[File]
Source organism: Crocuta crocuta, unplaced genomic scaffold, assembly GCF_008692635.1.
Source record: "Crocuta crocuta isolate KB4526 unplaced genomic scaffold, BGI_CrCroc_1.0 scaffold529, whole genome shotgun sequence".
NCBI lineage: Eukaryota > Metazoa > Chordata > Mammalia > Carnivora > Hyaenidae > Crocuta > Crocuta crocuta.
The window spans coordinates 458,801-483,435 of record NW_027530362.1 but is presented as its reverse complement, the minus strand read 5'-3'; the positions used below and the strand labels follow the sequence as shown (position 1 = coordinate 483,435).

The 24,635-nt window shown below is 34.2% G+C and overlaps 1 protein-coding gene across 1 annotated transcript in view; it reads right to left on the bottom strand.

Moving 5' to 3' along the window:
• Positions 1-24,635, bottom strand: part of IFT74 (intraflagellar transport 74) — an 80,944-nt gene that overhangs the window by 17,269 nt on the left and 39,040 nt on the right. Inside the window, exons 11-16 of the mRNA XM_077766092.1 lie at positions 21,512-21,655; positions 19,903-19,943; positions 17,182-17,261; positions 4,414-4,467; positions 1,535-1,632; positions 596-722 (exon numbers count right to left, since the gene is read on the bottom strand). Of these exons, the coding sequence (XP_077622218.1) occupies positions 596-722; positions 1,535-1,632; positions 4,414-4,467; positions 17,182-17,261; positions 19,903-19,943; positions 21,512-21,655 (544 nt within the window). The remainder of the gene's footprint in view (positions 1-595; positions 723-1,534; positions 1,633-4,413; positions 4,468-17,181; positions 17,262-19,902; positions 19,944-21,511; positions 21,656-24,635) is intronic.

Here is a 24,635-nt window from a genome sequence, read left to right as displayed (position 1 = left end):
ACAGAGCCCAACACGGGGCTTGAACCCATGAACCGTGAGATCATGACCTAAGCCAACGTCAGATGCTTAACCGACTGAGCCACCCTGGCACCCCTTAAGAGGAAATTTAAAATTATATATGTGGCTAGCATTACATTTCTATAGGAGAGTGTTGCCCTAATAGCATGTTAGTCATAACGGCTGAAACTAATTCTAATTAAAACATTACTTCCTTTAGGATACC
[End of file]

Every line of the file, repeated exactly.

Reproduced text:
Source organism: Crocuta crocuta, unplaced genomic scaffold, assembly GCF_008692635.1.
Source record: "Crocuta crocuta isolate KB4526 unplaced genomic scaffold, BGI_CrCroc_1.0 scaffold529, whole genome shotgun sequence".
NCBI lineage: Eukaryota > Metazoa > Chordata > Mammalia > Carnivora > Hyaenidae > Crocuta > Crocuta crocuta.
The window spans coordinates 458,801-483,435 of record NW_027530362.1 but is presented as its reverse complement, the minus strand read 5'-3'; the positions used below and the strand labels follow the sequence as shown (position 1 = coordinate 483,435).

The 24,635-nt window shown below is 34.2% G+C and overlaps 1 protein-coding gene across 1 annotated transcript in view; it reads right to left on the bottom strand.

Moving 5' to 3' along the window:
• Positions 1-24,635, bottom strand: part of IFT74 (intraflagellar transport 74) — an 80,944-nt gene that overhangs the window by 17,269 nt on the left and 39,040 nt on the right. Inside the window, exons 11-16 of the mRNA XM_077766092.1 lie at positions 21,512-21,655; positions 19,903-19,943; positions 17,182-17,261; positions 4,414-4,467; positions 1,535-1,632; positions 596-722 (exon numbers count right to left, since the gene is read on the bottom strand). Of these exons, the coding sequence (XP_077622218.1) occupies positions 596-722; positions 1,535-1,632; positions 4,414-4,467; positions 17,182-17,261; positions 19,903-19,943; positions 21,512-21,655 (544 nt within the window). The remainder of the gene's footprint in view (positions 1-595; positions 723-1,534; positions 1,633-4,413; positions 4,468-17,181; positions 17,262-19,902; positions 19,944-21,511; positions 21,656-24,635) is intronic.

Here is a 24,635-nt window from a genome sequence, read left to right as displayed (position 1 = left end):
ACAGAGCCCAACACGGGGCTTGAACCCATGAACCGTGAGATCATGACCTAAGCCAACGTCAGATGCTTAACCGACTGAGCCACCCTGGCACCCCTTAAGAGGAAATTTAAAATTATATATGTGGCTAGCATTACATTTCTATAGGAGAGTGTTGCCCTAATAGCATGTTAGTCATAACGGCTGAAACTAATTCTAATTAAAACATTACTTCCTTTAGGATACC